Live Report: Primavera Sound Barcelona 2024

Moments and memories from the Parc del Fòrum Pt.2...

In its 22nd edition, Primavera Sound returned to its roots. Festival organisers streamlined the event space, removing the satellite venue in Madrid from the programme after its inaugural trial last year (some say they preferred the insular set-up to its flagship counterpart, others called it a disordered alternative). This year’s headliners – Lana Del Rey, SZA, Pulp, Phoenix, Justice, Vampire Weekend, Mitski, PJ Harvey, The National and Disclosure – proved their place on the billing as touring stalwarts. Justice brought their French touch classics to the panoramic future. Lana Del Rey was late again. If there was a point of contention about this year’s headliners, it was the lack of true star power – a belaboured theme across much of the other premier festivals this year.

Still, Primavera Sound’s biggest draw is its commitment to platforming a gender-balanced, genre-inclusive line-up. The dreaded overlap became a window of opportunity to catch the rare gems and risers emerging as acts to bet on amongst the ones making a comeback. Speaking of comebacks, Freddie Gibbs and Madlib honoured their hardcore rap excursion, ‘Piñata’, with a commemorative performance; an ad-hoc set made looser and more inviting through wine-soaked repartee between the rapper and producer. Madlib’s stop-start, technically astute mix was the best part. Progressive South Korean rap collective Balming Tiger proved to be the daytime festival hit, leaving the audience stunned with their synchronised choreography and the sheer range of their rhythmic assault. Amaarae brought forth her ‘Fountain Baby’-themed study of sex, signs, rituals and religion on the Amazon Music stage, performing a set of anthemic proportions. Special mention goes to the victor of the dance-off.

Erika de Casier‘s impromptu Boiler Room set was a welcome slice of sweet confection, a teaser of her rave-centric collaboration with Nick Léon a glazed cherry on top. The Plenitude stage aka The Green Stage stationed in the shade of the iconic solar panel hosted British-Nigerian star Obongjayar, whose punk-infused Afrobeats brought with it an abundance of grooves and polyrhythmic intricacy; his nimble, sinewy moves a sight to behold. A midnight set from Tirzah followed a few hours later on Plenitude, the only blip in our three-day programme. The drawn-out, mechanised cacophony bordered on tedium, setting in motion a hollow, droning effect that made weary festival goers even more… weary. Maybe that enervating feeling was the point.

The Cupra stage and its vast amphitheatre backdrop presented two of my festival highlights. BADBADNOTGOOD channelled João Gilberto, Flying Lotus and Sun Ra Arkestra in a space-dwelling set that made the most of the tried-and-tested synergy between the band members and their additional live ensemble. I finally caught Jai Paul on his Renaissance tour, the dazzling, protean light display a secondary feature in an expression of unfettered euphoria. The performance cobwebs were well and truly shaken off – the reworked, revivified versions of those vaunted ‘Bait Ones’ demos drawing audible, palpable feedback from an audience that didn’t stay still.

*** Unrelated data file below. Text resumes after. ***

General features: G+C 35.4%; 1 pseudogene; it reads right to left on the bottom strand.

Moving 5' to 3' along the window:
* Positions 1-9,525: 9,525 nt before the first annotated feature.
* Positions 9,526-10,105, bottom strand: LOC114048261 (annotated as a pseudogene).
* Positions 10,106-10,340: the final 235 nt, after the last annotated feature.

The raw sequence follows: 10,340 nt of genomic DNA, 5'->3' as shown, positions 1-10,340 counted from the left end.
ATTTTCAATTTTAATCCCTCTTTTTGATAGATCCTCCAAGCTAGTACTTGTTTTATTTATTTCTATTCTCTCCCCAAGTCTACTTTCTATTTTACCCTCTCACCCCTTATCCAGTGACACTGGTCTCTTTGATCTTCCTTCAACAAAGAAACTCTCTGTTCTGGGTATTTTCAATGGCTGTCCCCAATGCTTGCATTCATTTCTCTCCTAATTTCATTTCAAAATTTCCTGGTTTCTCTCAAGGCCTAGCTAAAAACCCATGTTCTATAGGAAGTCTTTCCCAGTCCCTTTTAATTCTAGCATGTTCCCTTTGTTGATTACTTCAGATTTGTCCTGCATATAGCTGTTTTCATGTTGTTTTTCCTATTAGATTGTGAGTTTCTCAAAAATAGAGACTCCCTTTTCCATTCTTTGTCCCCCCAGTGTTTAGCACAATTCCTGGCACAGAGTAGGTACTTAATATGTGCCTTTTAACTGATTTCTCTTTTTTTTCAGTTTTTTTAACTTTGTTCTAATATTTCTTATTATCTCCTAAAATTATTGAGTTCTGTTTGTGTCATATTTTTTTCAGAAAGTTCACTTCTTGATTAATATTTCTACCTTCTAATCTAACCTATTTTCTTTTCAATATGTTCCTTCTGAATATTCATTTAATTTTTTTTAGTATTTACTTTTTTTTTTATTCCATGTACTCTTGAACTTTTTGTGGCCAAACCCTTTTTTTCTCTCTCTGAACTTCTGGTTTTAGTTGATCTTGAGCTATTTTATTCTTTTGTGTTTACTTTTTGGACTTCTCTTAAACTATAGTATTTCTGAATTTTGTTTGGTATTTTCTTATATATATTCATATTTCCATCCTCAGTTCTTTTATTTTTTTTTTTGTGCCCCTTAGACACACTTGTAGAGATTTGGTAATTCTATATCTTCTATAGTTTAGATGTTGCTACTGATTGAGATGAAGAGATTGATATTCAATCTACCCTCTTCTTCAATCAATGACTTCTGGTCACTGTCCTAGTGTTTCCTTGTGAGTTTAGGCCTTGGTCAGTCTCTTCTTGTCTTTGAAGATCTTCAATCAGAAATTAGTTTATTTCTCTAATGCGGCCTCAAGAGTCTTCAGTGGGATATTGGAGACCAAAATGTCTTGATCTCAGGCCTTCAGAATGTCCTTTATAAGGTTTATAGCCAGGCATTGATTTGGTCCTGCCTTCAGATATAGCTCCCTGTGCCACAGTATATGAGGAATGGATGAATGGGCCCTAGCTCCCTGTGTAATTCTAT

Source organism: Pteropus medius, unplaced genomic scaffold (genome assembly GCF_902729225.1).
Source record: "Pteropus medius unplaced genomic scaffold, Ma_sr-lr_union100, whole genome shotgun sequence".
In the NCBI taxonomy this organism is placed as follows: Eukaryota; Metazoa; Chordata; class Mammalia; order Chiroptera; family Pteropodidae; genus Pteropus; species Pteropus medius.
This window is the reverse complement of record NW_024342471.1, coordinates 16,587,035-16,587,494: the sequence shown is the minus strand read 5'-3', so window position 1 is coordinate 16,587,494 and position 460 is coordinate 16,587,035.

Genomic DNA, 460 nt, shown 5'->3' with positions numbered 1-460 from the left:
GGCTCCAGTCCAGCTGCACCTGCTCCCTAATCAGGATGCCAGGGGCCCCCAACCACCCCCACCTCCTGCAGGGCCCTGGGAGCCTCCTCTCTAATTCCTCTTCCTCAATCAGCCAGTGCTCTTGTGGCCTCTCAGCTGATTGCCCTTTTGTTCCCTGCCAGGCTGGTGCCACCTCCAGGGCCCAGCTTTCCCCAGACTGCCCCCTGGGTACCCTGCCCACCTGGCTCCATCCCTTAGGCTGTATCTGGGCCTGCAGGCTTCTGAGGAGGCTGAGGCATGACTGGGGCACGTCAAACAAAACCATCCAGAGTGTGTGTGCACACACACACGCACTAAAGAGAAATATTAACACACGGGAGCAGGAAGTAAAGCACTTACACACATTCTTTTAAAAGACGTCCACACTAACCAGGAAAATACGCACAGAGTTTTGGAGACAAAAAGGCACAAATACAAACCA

The finale brought with it a message from the heavens in the form of cloudbursts of rain and thunder, so the only option was to seek out Shabaka’s evening symphony in the Auditori Rockdelux. A masterclass in endurance and mythic evocation, the British jazz bandleader had the audience mute with his quasi-psychedelic, ambient experiments on the shakuhachi, a traditional Japanese bamboo flute. As the rain clouds cleared, headliner SZA brought her tour-ready, nautical set to the Santander stage, moving adeptly between floor-writhing dance interludes, stadium-sized sing-along refrains, and femme-forward revenge anthems. A far cry from her playback-reliant early days, this was a commanding showpiece from one of the biggest stars in music today.

Last year, I made my Primavera Sound debut. This year, I knew where I was. I knew my bearings. I belonged. I walked the Parc del Fòrum like a pro, making the serpentine journey between the 16-stage stretch, gastronomic delights, vendors, workshops, craft fairs and shops. This year was less about following a regimented guide and more about embracing the off-the-radar, far flung ethos of the festival. An underrated feature of Primavera Sound is its safe and secure code of conduct. This is a clean, green festival and it shows. Continuing its promise as a sustainability partner for ecological awareness, four more stages operated with clean energy by being connected to the grid.

Preservation. Performance. Primavera. A worldwide festival geared towards the future.

Words: Shahzaib Hussain
Photo Credit: Lesley Mensah (@ellemensah)

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